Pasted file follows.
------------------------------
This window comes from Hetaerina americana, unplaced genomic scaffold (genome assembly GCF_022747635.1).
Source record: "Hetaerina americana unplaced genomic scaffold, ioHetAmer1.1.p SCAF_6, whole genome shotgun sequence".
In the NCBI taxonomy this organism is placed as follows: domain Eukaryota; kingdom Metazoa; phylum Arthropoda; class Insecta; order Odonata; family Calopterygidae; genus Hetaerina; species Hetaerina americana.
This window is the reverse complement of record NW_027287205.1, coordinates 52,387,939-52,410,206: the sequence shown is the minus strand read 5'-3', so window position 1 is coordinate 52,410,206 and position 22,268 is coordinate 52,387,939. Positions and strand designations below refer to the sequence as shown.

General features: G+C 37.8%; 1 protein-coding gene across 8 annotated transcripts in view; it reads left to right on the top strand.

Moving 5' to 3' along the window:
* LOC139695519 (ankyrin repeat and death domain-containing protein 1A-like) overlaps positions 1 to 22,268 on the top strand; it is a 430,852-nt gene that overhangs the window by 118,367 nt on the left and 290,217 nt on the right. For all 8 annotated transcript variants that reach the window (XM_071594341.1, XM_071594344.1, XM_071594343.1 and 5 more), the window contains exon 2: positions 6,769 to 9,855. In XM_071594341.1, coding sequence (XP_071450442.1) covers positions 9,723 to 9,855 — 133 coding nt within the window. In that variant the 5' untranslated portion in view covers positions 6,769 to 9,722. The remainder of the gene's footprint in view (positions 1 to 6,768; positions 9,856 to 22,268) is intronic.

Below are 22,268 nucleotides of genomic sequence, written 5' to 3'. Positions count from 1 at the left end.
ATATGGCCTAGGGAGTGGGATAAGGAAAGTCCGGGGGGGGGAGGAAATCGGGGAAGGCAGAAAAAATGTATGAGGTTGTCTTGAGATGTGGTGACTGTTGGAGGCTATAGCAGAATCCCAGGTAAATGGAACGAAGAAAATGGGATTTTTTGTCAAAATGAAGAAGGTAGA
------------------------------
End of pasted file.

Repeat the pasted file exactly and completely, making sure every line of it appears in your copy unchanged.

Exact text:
This window comes from Hetaerina americana, unplaced genomic scaffold (genome assembly GCF_022747635.1).
Source record: "Hetaerina americana unplaced genomic scaffold, ioHetAmer1.1.p SCAF_6, whole genome shotgun sequence".
In the NCBI taxonomy this organism is placed as follows: domain Eukaryota; kingdom Metazoa; phylum Arthropoda; class Insecta; order Odonata; family Calopterygidae; genus Hetaerina; species Hetaerina americana.
This window is the reverse complement of record NW_027287205.1, coordinates 52,387,939-52,410,206: the sequence shown is the minus strand read 5'-3', so window position 1 is coordinate 52,410,206 and position 22,268 is coordinate 52,387,939. Positions and strand designations below refer to the sequence as shown.

General features: G+C 37.8%; 1 protein-coding gene across 8 annotated transcripts in view; it reads left to right on the top strand.

Moving 5' to 3' along the window:
* LOC139695519 (ankyrin repeat and death domain-containing protein 1A-like) overlaps positions 1 to 22,268 on the top strand; it is a 430,852-nt gene that overhangs the window by 118,367 nt on the left and 290,217 nt on the right. For all 8 annotated transcript variants that reach the window (XM_071594341.1, XM_071594344.1, XM_071594343.1 and 5 more), the window contains exon 2: positions 6,769 to 9,855. In XM_071594341.1, coding sequence (XP_071450442.1) covers positions 9,723 to 9,855 — 133 coding nt within the window. In that variant the 5' untranslated portion in view covers positions 6,769 to 9,722. The remainder of the gene's footprint in view (positions 1 to 6,768; positions 9,856 to 22,268) is intronic.

Below are 22,268 nucleotides of genomic sequence, written 5' to 3'. Positions count from 1 at the left end.
ATATGGCCTAGGGAGTGGGATAAGGAAAGTCCGGGGGGGGGAGGAAATCGGGGAAGGCAGAAAAAATGTATGAGGTTGTCTTGAGATGTGGTGACTGTTGGAGGCTATAGCAGAATCCCAGGTAAATGGAACGAAGAAAATGGGATTTTTTGTCAAAATGAAGAAGGTAGA